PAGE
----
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Quote:
Originally Posted by Robs Hubris View Post
There is a very slow leak in the water exhaust system... Could that do it?
NO.
Something isn't right here.
Can you do a compression test?

If you don't know how to do it, let us know.
It's an easy procedure that will tell us a lot.
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Old 06-19-2018, 11:15 PM
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Loosing the oil rapidly and having it show up in the exhaust is very odd. It suggests a breach between the pressurized oil gallery (high pressure) and a water jacket (low pressure). A block pressure test should verify or eliminate this theory. I wonder if Don has ever run across this situation?
Tom
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Old 06-20-2018, 08:17 AM
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Quote:
Originally Posted by thatch View Post
Loosing the oil rapidly and having it show up in the exhaust is very odd. It suggests a breach between the pressurized oil gallery (high pressure) and a water jacket (low pressure). A block pressure test should verify or eliminate this theory. I wonder if Don has ever run across this situation?
Tom
Terry the mechanic, who knows the engine well, refuses to diagnose it without looking at it first (a sane position) and he'll have it by this afternoon.

His starting view though is that 3 quarts of oil don't disappear ... if it's not in the bilge, it's going out through the engine system somehow; meaning, I think, that he still suspects the rings.

I'll know more after he looks at it and runs the compression test as suggested by Jerry.

I'm convinced that the problem and solution are both likely well beyond my skills/resources/time.

I anticipate a lot of cost, but I don't want to lose any more of the season than I already have and I have some confidence in this mechanic and team. They have rebuilt may of the A4's that we use in our MarkI C+C35 racing group here (Detroit) and are well vetted.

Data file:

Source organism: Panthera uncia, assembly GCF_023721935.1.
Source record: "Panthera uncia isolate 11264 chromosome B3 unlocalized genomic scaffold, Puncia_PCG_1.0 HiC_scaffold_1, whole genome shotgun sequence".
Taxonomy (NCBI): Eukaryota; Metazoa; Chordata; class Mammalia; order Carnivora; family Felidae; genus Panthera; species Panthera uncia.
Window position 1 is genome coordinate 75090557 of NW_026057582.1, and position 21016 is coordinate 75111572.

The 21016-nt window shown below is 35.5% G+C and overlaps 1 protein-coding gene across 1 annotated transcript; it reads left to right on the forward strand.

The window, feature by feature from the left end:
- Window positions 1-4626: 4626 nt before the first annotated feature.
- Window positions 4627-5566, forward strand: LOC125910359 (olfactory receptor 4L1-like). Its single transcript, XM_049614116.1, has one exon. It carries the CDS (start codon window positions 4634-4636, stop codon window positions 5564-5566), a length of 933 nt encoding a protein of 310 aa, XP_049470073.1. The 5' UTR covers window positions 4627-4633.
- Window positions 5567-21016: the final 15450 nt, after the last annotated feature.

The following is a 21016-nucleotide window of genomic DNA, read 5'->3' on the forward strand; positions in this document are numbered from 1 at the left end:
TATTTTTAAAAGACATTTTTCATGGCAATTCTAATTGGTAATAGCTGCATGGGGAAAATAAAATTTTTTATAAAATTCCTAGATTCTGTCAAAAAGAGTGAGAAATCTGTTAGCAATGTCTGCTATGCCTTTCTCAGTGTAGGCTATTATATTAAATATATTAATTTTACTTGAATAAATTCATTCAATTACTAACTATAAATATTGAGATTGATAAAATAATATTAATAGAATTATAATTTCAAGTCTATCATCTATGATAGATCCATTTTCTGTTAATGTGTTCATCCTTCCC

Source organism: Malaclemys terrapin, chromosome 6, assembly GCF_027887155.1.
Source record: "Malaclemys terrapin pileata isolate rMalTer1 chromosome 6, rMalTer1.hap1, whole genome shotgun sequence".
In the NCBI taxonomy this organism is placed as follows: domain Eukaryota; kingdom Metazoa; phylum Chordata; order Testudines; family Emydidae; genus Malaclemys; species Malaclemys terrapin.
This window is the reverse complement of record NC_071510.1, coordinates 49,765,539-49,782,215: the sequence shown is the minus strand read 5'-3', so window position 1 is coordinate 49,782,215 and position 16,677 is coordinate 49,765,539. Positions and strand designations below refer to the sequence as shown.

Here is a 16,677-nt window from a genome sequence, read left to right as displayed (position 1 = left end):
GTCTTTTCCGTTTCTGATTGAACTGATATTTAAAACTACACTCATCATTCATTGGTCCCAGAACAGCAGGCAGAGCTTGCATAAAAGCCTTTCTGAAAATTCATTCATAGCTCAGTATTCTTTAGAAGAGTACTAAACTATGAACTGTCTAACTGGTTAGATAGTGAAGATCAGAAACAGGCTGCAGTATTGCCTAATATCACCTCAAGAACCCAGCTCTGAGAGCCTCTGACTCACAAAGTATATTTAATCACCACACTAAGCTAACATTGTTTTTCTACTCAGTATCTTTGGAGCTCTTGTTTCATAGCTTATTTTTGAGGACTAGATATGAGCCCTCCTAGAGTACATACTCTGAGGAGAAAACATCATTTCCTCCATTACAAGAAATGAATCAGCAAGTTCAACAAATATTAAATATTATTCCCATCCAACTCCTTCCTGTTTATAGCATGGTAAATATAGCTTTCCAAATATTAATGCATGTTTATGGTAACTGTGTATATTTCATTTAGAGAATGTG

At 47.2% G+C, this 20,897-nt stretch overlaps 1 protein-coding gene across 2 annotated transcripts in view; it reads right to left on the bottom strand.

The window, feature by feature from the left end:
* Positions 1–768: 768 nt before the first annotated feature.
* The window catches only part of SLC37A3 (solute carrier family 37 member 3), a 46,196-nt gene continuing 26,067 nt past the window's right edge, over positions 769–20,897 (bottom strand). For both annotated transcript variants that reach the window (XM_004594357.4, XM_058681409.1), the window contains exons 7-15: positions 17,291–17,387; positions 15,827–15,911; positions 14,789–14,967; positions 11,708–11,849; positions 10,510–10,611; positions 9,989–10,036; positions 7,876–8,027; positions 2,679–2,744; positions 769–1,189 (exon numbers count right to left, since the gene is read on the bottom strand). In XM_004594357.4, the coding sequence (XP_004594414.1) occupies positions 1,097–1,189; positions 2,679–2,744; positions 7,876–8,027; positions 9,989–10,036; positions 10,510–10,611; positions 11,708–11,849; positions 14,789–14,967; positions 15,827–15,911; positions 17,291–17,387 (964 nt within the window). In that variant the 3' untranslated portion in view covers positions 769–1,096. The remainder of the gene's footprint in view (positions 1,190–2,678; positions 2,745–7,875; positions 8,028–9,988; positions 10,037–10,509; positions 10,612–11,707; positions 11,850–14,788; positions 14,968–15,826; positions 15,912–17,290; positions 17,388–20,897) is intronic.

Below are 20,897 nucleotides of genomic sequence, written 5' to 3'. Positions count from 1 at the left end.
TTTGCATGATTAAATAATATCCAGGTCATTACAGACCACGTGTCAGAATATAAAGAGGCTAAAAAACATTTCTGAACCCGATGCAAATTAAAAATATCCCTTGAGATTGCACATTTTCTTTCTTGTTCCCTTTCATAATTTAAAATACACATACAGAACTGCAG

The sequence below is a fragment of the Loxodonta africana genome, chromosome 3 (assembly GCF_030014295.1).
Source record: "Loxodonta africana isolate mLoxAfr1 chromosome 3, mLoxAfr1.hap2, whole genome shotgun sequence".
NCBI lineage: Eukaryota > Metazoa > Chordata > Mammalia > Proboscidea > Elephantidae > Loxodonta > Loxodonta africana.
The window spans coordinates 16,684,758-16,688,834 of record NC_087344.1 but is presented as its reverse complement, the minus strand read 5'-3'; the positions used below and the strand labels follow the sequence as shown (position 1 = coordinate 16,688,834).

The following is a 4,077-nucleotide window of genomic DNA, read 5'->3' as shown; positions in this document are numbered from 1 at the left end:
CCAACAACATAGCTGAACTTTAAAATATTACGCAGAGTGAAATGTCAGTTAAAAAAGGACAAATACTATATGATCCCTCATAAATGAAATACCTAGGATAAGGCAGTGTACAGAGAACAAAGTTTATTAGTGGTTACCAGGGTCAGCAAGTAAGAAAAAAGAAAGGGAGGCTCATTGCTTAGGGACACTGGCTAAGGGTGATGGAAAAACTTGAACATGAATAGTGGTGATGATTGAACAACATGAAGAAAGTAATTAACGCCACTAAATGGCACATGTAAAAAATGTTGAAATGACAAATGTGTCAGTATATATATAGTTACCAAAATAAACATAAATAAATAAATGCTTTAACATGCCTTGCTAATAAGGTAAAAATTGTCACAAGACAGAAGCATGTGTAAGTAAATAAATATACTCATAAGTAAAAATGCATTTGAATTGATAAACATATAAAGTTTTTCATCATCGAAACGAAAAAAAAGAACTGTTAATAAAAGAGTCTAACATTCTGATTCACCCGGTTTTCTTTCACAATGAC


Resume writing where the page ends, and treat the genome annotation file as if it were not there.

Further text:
I'll post more as I learn more following Terry's (mechanic) diagnosis.

Thanks as always,
rob
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Old 06-20-2018, 11:23 AM
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Oil consumption

We have very little history of unusually high oil consumption being reported. In case it helps your perspective, I can report that before I rebuilt it, the Atomic 4 in our first sailboat (our beloved "Water Music") consumed a quart of oil every 6 hours, and there didn't seem to be any drastic effect on the plugs. Don
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Old 06-20-2018, 12:21 PM
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Hi Don, I guess my question for you is, do you ever recall seeing a case where the high pressure oil portion of the block found it's way into the water jacket area?
Tom
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Old 06-20-2018, 01:50 PM
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Oil consumption

Sorry Tom, I missed the main thrust of your question. As near as I can measure, the main pressurized oil galley is approximately 2" below and 1.25" displaced laterally from the nearest corner of the main water jacket in the block. So I don't think it's very likely that a rogue crack would reach from the oil galley to the water jacket. At least there's no history of such a crack that I know of. Don
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Old 06-20-2018, 02:51 PM
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Thanks Don, I know that you are intimately familiar with the internals of the block so I had to ask the question.
Tom